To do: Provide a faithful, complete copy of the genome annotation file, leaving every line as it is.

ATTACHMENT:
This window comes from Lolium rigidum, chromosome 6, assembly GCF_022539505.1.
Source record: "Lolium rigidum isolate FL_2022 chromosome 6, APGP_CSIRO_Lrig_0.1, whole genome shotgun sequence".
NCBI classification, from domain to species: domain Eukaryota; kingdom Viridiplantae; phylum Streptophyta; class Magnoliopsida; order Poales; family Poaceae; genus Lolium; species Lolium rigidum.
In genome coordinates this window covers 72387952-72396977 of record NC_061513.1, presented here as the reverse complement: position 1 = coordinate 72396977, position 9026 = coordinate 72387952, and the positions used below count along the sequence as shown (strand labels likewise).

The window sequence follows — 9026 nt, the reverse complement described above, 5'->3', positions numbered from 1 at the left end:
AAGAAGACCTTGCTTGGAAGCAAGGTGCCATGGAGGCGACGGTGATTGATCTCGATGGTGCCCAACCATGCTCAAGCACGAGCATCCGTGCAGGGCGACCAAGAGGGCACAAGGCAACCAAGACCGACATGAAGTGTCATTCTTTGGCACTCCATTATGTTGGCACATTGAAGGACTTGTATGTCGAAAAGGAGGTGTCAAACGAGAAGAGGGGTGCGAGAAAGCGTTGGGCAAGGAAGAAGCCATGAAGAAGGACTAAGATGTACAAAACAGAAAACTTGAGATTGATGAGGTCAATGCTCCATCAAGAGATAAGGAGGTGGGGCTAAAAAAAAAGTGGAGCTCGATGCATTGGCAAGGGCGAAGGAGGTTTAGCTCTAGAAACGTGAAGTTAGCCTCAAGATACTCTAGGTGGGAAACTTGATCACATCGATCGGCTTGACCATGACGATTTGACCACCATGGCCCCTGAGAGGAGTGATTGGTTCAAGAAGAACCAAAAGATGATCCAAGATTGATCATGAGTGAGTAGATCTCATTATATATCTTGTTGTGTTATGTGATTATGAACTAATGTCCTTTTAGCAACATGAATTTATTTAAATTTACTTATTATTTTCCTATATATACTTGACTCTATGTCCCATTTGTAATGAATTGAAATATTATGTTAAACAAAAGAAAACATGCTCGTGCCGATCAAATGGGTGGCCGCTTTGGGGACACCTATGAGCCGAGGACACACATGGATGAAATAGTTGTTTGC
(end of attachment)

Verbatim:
This window comes from Lolium rigidum, chromosome 6, assembly GCF_022539505.1.
Source record: "Lolium rigidum isolate FL_2022 chromosome 6, APGP_CSIRO_Lrig_0.1, whole genome shotgun sequence".
NCBI classification, from domain to species: domain Eukaryota; kingdom Viridiplantae; phylum Streptophyta; class Magnoliopsida; order Poales; family Poaceae; genus Lolium; species Lolium rigidum.
In genome coordinates this window covers 72387952-72396977 of record NC_061513.1, presented here as the reverse complement: position 1 = coordinate 72396977, position 9026 = coordinate 72387952, and the positions used below count along the sequence as shown (strand labels likewise).

The window sequence follows — 9026 nt, the reverse complement described above, 5'->3', positions numbered from 1 at the left end:
AAGAAGACCTTGCTTGGAAGCAAGGTGCCATGGAGGCGACGGTGATTGATCTCGATGGTGCCCAACCATGCTCAAGCACGAGCATCCGTGCAGGGCGACCAAGAGGGCACAAGGCAACCAAGACCGACATGAAGTGTCATTCTTTGGCACTCCATTATGTTGGCACATTGAAGGACTTGTATGTCGAAAAGGAGGTGTCAAACGAGAAGAGGGGTGCGAGAAAGCGTTGGGCAAGGAAGAAGCCATGAAGAAGGACTAAGATGTACAAAACAGAAAACTTGAGATTGATGAGGTCAATGCTCCATCAAGAGATAAGGAGGTGGGGCTAAAAAAAAAGTGGAGCTCGATGCATTGGCAAGGGCGAAGGAGGTTTAGCTCTAGAAACGTGAAGTTAGCCTCAAGATACTCTAGGTGGGAAACTTGATCACATCGATCGGCTTGACCATGACGATTTGACCACCATGGCCCCTGAGAGGAGTGATTGGTTCAAGAAGAACCAAAAGATGATCCAAGATTGATCATGAGTGAGTAGATCTCATTATATATCTTGTTGTGTTATGTGATTATGAACTAATGTCCTTTTAGCAACATGAATTTATTTAAATTTACTTATTATTTTCCTATATATACTTGACTCTATGTCCCATTTGTAATGAATTGAAATATTATGTTAAACAAAAGAAAACATGCTCGTGCCGATCAAATGGGTGGCCGCTTTGGGGACACCTATGAGCCGAGGACACACATGGATGAAATAGTTGTTTGC